Friday, October 07, 2005

 

I have several books by Jay Millar, or as he capitalizes it, Jay MillAr (perhaps so that non-Red Sox fans will understand how to pronounce his surname), but until False Maps For Other Creatures, had never actually read one cover to cover. False Maps is the first title of the resurrected blewointmentpress, bill bisset’s legendary press, that was sold after a 20-year run in 1983 to David Lee & Maureen Cochrane, who renamed it Nightwood Editions. Now after a further run of another 20-plus years, Nightwood has decided to bring blewointmentpress back as an imprint, the idea being as I understand it to use the brand to showcase books “in the spirit of” bisset’s experimentalist/New American tradition. Tho MillAr was too young to have appeared in the press’ original run of books, he makes sense as an inaugural author for the new series. He’s an energetic virtuoso in exactly this same vein. My one question or hesitation is that I’m not at all certain that it means the same thing in 2005.

False Maps is MillAr’s fifth collection, at the very least. The first that I’m aware of it The Ghosts of Jay MillAr, published by Coach House in 1998, when MillAr was just 27. It’s a thick book, or more accurately it’s an anthology of five sizeable chapbooks, each penned by a different persona a la Pessoa. This is followed four years later by a booklength suite entitled Mycological Studies, also from Coach House. MillAr’s own press, BookThug, released the small blue in 2003, printed in a format I’ve never quite seen elsewhere for poetry, with a zigzag cover (the cover stock is at least 20 inches wide) folded so as to create two “back-to-back” spines going in opposite directions, one of which houses all the odd numbered poems in the sequence, the other all the even numbered. There are 79 poems in all, an interesting prime number for such a project. There are just 52 copies of this project. BookThug has also released another volume, esp: accumulation sonnets, but I’ve not seen that. The Coach House website also refers to “many privately published editions.”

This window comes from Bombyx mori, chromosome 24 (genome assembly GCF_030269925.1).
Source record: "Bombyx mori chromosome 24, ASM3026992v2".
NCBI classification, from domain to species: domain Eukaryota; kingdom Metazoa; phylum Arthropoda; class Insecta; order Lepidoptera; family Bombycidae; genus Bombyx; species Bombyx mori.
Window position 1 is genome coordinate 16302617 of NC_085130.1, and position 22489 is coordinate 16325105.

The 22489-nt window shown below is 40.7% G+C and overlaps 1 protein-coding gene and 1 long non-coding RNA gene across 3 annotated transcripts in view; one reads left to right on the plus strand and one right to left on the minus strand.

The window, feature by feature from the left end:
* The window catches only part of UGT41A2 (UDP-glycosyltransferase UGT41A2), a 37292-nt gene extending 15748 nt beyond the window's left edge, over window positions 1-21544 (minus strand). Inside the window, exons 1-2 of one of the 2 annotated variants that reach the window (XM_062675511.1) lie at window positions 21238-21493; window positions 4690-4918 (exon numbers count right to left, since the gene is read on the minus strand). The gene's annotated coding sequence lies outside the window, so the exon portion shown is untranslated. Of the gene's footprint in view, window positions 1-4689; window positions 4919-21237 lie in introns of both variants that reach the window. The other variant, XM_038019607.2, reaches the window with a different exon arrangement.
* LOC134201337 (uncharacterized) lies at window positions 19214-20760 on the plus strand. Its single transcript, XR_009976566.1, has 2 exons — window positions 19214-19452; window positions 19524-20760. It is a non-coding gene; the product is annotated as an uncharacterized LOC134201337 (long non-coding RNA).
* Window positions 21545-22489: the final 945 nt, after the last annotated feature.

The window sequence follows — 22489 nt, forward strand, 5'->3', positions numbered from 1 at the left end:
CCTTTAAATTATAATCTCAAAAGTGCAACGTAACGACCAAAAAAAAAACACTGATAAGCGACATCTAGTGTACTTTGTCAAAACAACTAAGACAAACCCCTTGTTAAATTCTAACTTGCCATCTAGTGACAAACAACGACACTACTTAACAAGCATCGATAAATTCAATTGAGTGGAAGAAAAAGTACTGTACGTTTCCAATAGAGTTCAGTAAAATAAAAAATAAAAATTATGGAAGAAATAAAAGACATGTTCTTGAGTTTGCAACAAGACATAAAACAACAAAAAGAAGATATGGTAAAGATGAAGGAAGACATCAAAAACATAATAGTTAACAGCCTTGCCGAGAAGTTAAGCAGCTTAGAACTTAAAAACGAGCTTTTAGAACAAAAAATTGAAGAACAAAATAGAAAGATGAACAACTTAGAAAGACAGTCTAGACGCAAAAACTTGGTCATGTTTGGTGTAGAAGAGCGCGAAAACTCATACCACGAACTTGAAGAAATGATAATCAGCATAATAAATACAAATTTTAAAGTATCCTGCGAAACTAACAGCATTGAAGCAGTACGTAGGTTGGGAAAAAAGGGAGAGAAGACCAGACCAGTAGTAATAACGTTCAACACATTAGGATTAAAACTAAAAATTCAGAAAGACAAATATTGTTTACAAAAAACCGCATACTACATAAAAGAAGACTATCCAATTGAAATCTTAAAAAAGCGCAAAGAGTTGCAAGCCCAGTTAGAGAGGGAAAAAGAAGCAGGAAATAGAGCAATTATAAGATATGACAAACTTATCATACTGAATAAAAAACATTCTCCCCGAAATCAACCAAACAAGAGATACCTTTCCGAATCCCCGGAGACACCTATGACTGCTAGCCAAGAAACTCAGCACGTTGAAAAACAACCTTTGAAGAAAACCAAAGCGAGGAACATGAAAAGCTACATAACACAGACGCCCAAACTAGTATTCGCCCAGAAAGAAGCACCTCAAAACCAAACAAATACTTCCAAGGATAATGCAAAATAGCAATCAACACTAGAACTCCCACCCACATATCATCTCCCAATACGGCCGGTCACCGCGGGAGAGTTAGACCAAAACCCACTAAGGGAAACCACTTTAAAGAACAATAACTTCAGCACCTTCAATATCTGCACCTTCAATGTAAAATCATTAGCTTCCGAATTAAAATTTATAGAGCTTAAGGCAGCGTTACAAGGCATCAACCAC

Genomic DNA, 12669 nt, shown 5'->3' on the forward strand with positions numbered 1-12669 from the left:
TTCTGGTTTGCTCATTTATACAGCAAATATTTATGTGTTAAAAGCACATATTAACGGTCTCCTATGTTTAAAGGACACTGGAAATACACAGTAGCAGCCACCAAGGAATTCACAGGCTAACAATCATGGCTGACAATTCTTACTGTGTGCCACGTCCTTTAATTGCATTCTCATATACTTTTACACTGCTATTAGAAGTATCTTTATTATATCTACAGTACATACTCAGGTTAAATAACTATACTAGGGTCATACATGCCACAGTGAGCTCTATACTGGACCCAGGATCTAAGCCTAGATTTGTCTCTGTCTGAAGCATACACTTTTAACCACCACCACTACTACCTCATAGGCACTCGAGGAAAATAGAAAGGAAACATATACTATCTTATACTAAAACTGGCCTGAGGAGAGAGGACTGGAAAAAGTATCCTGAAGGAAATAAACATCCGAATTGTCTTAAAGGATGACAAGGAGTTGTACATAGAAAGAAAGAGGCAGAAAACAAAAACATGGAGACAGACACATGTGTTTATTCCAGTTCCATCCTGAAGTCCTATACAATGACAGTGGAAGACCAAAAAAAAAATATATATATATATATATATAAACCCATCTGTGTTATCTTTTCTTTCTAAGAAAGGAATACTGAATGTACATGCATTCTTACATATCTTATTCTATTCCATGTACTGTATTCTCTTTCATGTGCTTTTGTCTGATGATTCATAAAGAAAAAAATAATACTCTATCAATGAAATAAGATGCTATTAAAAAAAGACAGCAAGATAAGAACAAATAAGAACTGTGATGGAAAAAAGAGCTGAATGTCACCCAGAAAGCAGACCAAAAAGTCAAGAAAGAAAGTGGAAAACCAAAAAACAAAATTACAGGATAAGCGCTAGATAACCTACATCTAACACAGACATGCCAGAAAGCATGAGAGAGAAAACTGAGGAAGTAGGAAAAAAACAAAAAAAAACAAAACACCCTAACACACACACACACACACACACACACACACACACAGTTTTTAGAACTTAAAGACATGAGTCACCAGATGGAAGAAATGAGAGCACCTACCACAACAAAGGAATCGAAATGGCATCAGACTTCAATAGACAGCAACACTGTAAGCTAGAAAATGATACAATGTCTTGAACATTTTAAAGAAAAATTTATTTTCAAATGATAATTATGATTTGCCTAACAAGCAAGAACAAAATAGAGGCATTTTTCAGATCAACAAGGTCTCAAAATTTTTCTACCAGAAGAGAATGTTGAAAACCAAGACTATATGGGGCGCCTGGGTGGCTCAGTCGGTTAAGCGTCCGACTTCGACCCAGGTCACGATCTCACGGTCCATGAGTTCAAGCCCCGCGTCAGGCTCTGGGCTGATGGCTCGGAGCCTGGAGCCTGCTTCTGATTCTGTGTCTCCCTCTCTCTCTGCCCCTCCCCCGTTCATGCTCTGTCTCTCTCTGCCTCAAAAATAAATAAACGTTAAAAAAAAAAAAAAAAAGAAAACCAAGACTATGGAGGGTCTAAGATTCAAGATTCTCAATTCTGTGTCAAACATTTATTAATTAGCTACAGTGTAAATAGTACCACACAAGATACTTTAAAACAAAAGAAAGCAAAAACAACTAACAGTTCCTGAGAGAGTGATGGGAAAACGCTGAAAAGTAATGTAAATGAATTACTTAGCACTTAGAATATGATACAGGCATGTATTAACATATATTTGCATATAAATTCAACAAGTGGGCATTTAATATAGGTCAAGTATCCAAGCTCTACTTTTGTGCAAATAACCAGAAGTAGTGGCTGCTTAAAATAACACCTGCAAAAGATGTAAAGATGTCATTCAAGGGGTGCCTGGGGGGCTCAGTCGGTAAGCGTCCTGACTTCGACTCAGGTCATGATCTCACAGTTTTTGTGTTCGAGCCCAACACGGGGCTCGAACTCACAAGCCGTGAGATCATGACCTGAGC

If this seems like a lot of production for a poet who is only now 34, it should be noted that everything I’ve seen of MillAr’s, most definitely including False Maps, reveals him to be a meticulous, sometimes awesome craftsman. None of this has the air of juvenilia. Thus this last section from a poem entitled “Author Photos” reads:

the wings
of moths or
butterflies
the leg of a
flying squirrel
the ear of a
white-footed
mouse the
edge of a tree
what leaves
are before they
are mulch
the fungus
peer from
the mirrors
we look through
to think we
see ourselves

This is really faultless craft. Contrast, for example, the careful deployment of syllables per line – there are never more than four – with the writing, say, of a master of that element in the poem, Ted Enslin. Note how the final four lines all contain three syllables each & how the enjambed next-to-last line all operate to set up a sonic tone of closure.